Problems of pace and plot mar ‘Gangster Squad’

By Christopher K. Conner

Set in the Los Angeles of 1949, “Gangster Squad” casts Josh Brolin as Sgt. John O’Mara, an increasingly hard to find honest cop in an increasingly corrupt city. O’Mara made it home from the war, but his sense of honor and justice are making it difficult for him to accept the growing influence of Mickey Cohen (Sean Penn), the particularly violent mob boss that has laid claim to Los Angeles. Cohen has a judge in his pocket, and no one will testify against him, so he is nearly untouchable.

After seeing several of Cohen’s men freed by the corrupt Judge Carter, O’Mara gets called into the office of Chief Parker (Nick Nolte). The Chief of Police of Los Angeles has managed to stay honest. He asks O’Mara to form a squad to fight a guerrilla war against Mickey Cohen. He doesn’t want Cohen killed because the power vacuum would just be filled with another mobster. Instead he wants Cohen run out of town so no one else will want to go into Los Angeles.

O’Mara agrees, but his wife Connie (Mirielle Enos) fears that the job is too dangerous. She is carrying their first child and fears losing her husband. Still, she knows that her husband’s sense of duty won’t let him turn his back on the Chief’s request.

Pouring over files of perspective squad members, Connie remarks that all of these candidates are too good. They are all likely to be promoted or make their way to bigger things. She is sure that Cohen would have bought some of them off already, investing in the future. Connie suggests choosing misfits that wouldn’t be worth the investment.

Eventually agreeing, Sgt. O’Mara picks four men and eventually ends up with five. First he approaches Sgt. Jerry Wooters (Ryan Gosling). Wooters spends a lot of time in one of Cohen’s clubs and has mostly given up on making a difference. He refuses the invitation, but reconsiders when one of Cohen’s hits kills an innocent shoeshine boy.

O’Mara brings in officer Max Kennard (Robert Patrick). Kennard is a gunfighter as much as a law man, but his skills with a revolver make him an invaluable asset if guns come out. Kennard’s sidekick officer Navidad Ramirez (Michael Pena) joins the group somewhat by accident.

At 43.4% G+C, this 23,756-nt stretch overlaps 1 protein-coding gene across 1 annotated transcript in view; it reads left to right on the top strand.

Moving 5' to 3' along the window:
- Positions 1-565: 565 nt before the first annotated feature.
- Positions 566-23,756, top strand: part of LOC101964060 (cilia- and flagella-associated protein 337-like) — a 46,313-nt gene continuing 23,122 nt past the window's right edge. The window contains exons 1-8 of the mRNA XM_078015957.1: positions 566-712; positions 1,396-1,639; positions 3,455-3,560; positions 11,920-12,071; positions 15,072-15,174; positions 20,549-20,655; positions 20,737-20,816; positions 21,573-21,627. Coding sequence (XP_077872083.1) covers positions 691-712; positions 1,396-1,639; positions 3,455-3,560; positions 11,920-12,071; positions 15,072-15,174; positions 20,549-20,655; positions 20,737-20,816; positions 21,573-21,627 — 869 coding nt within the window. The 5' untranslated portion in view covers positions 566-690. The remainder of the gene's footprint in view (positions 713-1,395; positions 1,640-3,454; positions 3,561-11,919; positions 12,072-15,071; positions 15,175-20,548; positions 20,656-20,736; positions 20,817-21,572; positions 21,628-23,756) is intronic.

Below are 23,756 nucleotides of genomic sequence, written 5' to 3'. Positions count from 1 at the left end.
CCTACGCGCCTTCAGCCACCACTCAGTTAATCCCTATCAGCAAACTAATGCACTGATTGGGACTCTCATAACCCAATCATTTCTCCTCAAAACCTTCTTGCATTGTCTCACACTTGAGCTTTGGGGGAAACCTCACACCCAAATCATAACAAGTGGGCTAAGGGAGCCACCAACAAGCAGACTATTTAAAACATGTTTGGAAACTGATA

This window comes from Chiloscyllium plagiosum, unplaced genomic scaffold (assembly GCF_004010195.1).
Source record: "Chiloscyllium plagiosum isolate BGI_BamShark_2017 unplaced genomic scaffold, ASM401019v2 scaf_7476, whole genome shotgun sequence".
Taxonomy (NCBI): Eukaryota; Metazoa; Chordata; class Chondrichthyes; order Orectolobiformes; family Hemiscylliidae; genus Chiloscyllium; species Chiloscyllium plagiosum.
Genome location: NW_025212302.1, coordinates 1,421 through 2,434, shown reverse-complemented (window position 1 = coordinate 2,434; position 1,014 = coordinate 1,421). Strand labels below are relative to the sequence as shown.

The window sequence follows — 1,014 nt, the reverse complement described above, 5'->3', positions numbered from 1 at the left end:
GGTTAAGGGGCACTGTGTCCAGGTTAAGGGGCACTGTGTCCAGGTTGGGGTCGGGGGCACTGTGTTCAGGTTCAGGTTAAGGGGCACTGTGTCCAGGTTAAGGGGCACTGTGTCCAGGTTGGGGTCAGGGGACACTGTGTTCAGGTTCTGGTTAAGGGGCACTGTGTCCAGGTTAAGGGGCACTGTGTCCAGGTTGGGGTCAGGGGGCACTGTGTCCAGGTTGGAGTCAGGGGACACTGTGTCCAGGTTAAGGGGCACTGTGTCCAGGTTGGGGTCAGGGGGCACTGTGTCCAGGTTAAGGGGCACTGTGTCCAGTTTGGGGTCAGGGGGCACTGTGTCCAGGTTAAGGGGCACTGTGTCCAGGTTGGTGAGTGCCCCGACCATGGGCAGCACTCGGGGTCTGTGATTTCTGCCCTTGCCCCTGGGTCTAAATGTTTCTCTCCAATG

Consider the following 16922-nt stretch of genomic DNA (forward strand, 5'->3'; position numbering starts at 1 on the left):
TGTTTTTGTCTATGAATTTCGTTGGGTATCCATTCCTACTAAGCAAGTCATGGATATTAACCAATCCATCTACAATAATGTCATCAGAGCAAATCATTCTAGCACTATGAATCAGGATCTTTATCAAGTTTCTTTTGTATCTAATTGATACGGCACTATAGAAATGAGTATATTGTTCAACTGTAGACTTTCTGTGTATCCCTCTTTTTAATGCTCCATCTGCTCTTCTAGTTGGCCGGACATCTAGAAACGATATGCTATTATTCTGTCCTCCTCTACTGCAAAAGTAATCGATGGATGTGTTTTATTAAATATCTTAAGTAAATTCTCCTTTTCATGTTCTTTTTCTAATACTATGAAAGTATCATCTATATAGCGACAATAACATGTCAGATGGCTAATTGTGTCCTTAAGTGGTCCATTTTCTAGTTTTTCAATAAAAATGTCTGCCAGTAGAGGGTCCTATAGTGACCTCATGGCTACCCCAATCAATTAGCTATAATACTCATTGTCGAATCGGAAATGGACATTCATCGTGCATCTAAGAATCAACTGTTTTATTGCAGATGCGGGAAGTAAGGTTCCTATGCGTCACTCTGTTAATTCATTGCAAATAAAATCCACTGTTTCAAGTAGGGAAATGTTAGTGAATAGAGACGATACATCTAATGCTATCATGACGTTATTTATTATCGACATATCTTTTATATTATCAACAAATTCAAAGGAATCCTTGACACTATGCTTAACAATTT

Another member is Officer Coleman Harris (Anthony Mackie), beat cop that knows his way around the seedier side of Cohen’s drug trade. Lastly, there is Officer Conway Keeler (Giovanni Ribisi). He is a tinkerer that knows how to tap phone lines and deal with electronics.

The six of them start off with a botched raid on a Cohen casino. Two of them get captured by the local sheriff and have to be rescued before Cohen’s men come to make an example of them.

At the same time, Mickey Cohen is hatching a plan to pull all books bets west of Chicago through his operation.  The sheer amount of power and money to be gained gives O’Mara’s squad a deadline. If Cohen’s plans come to fruition, he’ll be unstoppable in a number of months.

After their initial mistakes at the casino, the squad has a string of successes. They manage to destroy a number of Cohen’s operations and shipments of drugs. Initially Cohen believes the mob’s old guard are behind these hits, but it is only a matter of time before he learns that the squad are police, and that his girlfriend is cheating on him with Sgt. Wooters.

It has been a very long time since I’ve seen a gangster film. It seems to me that many of the usual suspects are there in “Gangster Squad.” For his part, Josh Brolin seems to do well in the past, and he is believable as Sgt. O’Mara. Likewise Robert Patrick does his role well and is hardly recognizable behind his horseshoe mustache. Sean Penn is a believable gangster boss and lends an intensity to his part of the picture.

Conversely, Ryan Gosling is flat. Even when he attempts to seem angry and violent he doesn’t stray too far from the expressionless delivery he uses to deliver pickup lines to Cohen’s girlfriend, Grace Faraday (Emma Stone).

“Gangster Squad” tends to switch between action that is too fast to take in and super slow motion that shows insignificant detail more than anything valuable or interesting. The ups and downs of pace and plot switch fast enough to give the audience a headache. The film does give the audience what was promised. There is action and bad guys verses not so bad guys, but beyond that “Gangster Squad” doesn’t provide much else.

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